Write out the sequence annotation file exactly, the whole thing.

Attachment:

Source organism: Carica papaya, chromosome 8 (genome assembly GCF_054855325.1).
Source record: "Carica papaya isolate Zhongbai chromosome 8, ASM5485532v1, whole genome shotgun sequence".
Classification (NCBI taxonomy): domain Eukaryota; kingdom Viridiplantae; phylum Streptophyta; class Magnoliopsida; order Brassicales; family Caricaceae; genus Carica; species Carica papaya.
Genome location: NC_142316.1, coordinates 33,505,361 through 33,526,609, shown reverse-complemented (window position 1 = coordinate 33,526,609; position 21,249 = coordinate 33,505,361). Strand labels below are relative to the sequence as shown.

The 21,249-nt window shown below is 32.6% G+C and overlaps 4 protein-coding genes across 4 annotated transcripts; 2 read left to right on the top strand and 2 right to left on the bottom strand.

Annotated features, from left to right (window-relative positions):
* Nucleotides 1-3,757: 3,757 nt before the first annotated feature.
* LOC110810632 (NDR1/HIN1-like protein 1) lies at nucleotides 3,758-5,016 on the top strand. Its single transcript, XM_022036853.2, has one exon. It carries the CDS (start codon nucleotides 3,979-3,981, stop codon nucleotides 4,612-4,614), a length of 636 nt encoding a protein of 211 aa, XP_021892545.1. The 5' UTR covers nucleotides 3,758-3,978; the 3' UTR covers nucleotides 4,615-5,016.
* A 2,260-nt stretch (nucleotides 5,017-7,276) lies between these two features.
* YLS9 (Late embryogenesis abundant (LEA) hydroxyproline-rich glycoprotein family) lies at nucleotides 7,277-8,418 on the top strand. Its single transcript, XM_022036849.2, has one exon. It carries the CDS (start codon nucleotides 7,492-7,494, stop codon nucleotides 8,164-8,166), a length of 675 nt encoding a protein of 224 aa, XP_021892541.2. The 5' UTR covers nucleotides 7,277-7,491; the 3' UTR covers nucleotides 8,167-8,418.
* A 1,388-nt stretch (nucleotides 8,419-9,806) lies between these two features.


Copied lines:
Source organism: Carica papaya, chromosome 8 (genome assembly GCF_054855325.1).
Source record: "Carica papaya isolate Zhongbai chromosome 8, ASM5485532v1, whole genome shotgun sequence".
Classification (NCBI taxonomy): domain Eukaryota; kingdom Viridiplantae; phylum Streptophyta; class Magnoliopsida; order Brassicales; family Caricaceae; genus Carica; species Carica papaya.
Genome location: NC_142316.1, coordinates 33,505,361 through 33,526,609, shown reverse-complemented (window position 1 = coordinate 33,526,609; position 21,249 = coordinate 33,505,361). Strand labels below are relative to the sequence as shown.

The 21,249-nt window shown below is 32.6% G+C and overlaps 4 protein-coding genes across 4 annotated transcripts; 2 read left to right on the top strand and 2 right to left on the bottom strand.

Annotated features, from left to right (window-relative positions):
* Nucleotides 1-3,757: 3,757 nt before the first annotated feature.
* LOC110810632 (NDR1/HIN1-like protein 1) lies at nucleotides 3,758-5,016 on the top strand. Its single transcript, XM_022036853.2, has one exon. It carries the CDS (start codon nucleotides 3,979-3,981, stop codon nucleotides 4,612-4,614), a length of 636 nt encoding a protein of 211 aa, XP_021892545.1. The 5' UTR covers nucleotides 3,758-3,978; the 3' UTR covers nucleotides 4,615-5,016.
* A 2,260-nt stretch (nucleotides 5,017-7,276) lies between these two features.
* YLS9 (Late embryogenesis abundant (LEA) hydroxyproline-rich glycoprotein family) lies at nucleotides 7,277-8,418 on the top strand. Its single transcript, XM_022036849.2, has one exon. It carries the CDS (start codon nucleotides 7,492-7,494, stop codon nucleotides 8,164-8,166), a length of 675 nt encoding a protein of 224 aa, XP_021892541.2. The 5' UTR covers nucleotides 7,277-7,491; the 3' UTR covers nucleotides 8,167-8,418.
* A 1,388-nt stretch (nucleotides 8,419-9,806) lies between these two features.